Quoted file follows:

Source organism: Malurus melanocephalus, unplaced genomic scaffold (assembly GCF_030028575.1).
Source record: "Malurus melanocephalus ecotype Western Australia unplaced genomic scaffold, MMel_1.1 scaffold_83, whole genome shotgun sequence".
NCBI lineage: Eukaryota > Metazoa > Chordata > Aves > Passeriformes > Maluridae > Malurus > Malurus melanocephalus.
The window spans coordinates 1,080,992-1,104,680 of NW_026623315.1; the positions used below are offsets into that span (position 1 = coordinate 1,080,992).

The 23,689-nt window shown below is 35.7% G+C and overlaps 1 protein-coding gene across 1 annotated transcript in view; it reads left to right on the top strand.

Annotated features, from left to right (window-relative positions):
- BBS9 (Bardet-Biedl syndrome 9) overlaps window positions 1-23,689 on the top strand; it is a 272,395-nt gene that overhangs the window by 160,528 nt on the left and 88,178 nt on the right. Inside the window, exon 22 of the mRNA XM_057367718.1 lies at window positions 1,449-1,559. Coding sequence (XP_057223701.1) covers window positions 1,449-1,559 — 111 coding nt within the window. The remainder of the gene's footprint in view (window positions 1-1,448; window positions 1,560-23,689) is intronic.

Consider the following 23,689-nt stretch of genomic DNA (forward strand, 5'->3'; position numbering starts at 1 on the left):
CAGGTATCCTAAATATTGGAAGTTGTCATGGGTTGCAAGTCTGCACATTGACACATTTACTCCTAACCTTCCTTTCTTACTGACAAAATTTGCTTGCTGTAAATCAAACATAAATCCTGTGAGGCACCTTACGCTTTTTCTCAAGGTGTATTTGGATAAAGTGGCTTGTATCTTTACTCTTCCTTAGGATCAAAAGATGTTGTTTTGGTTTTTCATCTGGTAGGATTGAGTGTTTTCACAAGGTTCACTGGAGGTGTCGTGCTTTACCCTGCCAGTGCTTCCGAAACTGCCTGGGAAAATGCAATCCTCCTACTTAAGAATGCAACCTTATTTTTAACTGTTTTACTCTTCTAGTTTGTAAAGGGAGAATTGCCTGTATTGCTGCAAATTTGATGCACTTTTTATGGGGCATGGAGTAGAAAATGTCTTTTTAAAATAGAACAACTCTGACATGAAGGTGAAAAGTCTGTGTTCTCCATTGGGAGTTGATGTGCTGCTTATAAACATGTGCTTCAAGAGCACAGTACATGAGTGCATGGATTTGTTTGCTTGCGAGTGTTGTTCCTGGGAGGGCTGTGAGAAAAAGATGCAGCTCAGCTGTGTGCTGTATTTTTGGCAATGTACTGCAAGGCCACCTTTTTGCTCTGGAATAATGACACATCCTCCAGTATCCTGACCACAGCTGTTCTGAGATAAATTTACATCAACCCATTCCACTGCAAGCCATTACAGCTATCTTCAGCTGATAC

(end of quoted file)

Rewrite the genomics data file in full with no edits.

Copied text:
Source organism: Malurus melanocephalus, unplaced genomic scaffold (assembly GCF_030028575.1).
Source record: "Malurus melanocephalus ecotype Western Australia unplaced genomic scaffold, MMel_1.1 scaffold_83, whole genome shotgun sequence".
NCBI lineage: Eukaryota > Metazoa > Chordata > Aves > Passeriformes > Maluridae > Malurus > Malurus melanocephalus.
The window spans coordinates 1,080,992-1,104,680 of NW_026623315.1; the positions used below are offsets into that span (position 1 = coordinate 1,080,992).

The 23,689-nt window shown below is 35.7% G+C and overlaps 1 protein-coding gene across 1 annotated transcript in view; it reads left to right on the top strand.

Annotated features, from left to right (window-relative positions):
- BBS9 (Bardet-Biedl syndrome 9) overlaps window positions 1-23,689 on the top strand; it is a 272,395-nt gene that overhangs the window by 160,528 nt on the left and 88,178 nt on the right. Inside the window, exon 22 of the mRNA XM_057367718.1 lies at window positions 1,449-1,559. Coding sequence (XP_057223701.1) covers window positions 1,449-1,559 — 111 coding nt within the window. The remainder of the gene's footprint in view (window positions 1-1,448; window positions 1,560-23,689) is intronic.

Consider the following 23,689-nt stretch of genomic DNA (forward strand, 5'->3'; position numbering starts at 1 on the left):
CAGGTATCCTAAATATTGGAAGTTGTCATGGGTTGCAAGTCTGCACATTGACACATTTACTCCTAACCTTCCTTTCTTACTGACAAAATTTGCTTGCTGTAAATCAAACATAAATCCTGTGAGGCACCTTACGCTTTTTCTCAAGGTGTATTTGGATAAAGTGGCTTGTATCTTTACTCTTCCTTAGGATCAAAAGATGTTGTTTTGGTTTTTCATCTGGTAGGATTGAGTGTTTTCACAAGGTTCACTGGAGGTGTCGTGCTTTACCCTGCCAGTGCTTCCGAAACTGCCTGGGAAAATGCAATCCTCCTACTTAAGAATGCAACCTTATTTTTAACTGTTTTACTCTTCTAGTTTGTAAAGGGAGAATTGCCTGTATTGCTGCAAATTTGATGCACTTTTTATGGGGCATGGAGTAGAAAATGTCTTTTTAAAATAGAACAACTCTGACATGAAGGTGAAAAGTCTGTGTTCTCCATTGGGAGTTGATGTGCTGCTTATAAACATGTGCTTCAAGAGCACAGTACATGAGTGCATGGATTTGTTTGCTTGCGAGTGTTGTTCCTGGGAGGGCTGTGAGAAAAAGATGCAGCTCAGCTGTGTGCTGTATTTTTGGCAATGTACTGCAAGGCCACCTTTTTGCTCTGGAATAATGACACATCCTCCAGTATCCTGACCACAGCTGTTCTGAGATAAATTTACATCAACCCATTCCACTGCAAGCCATTACAGCTATCTTCAGCTGATAC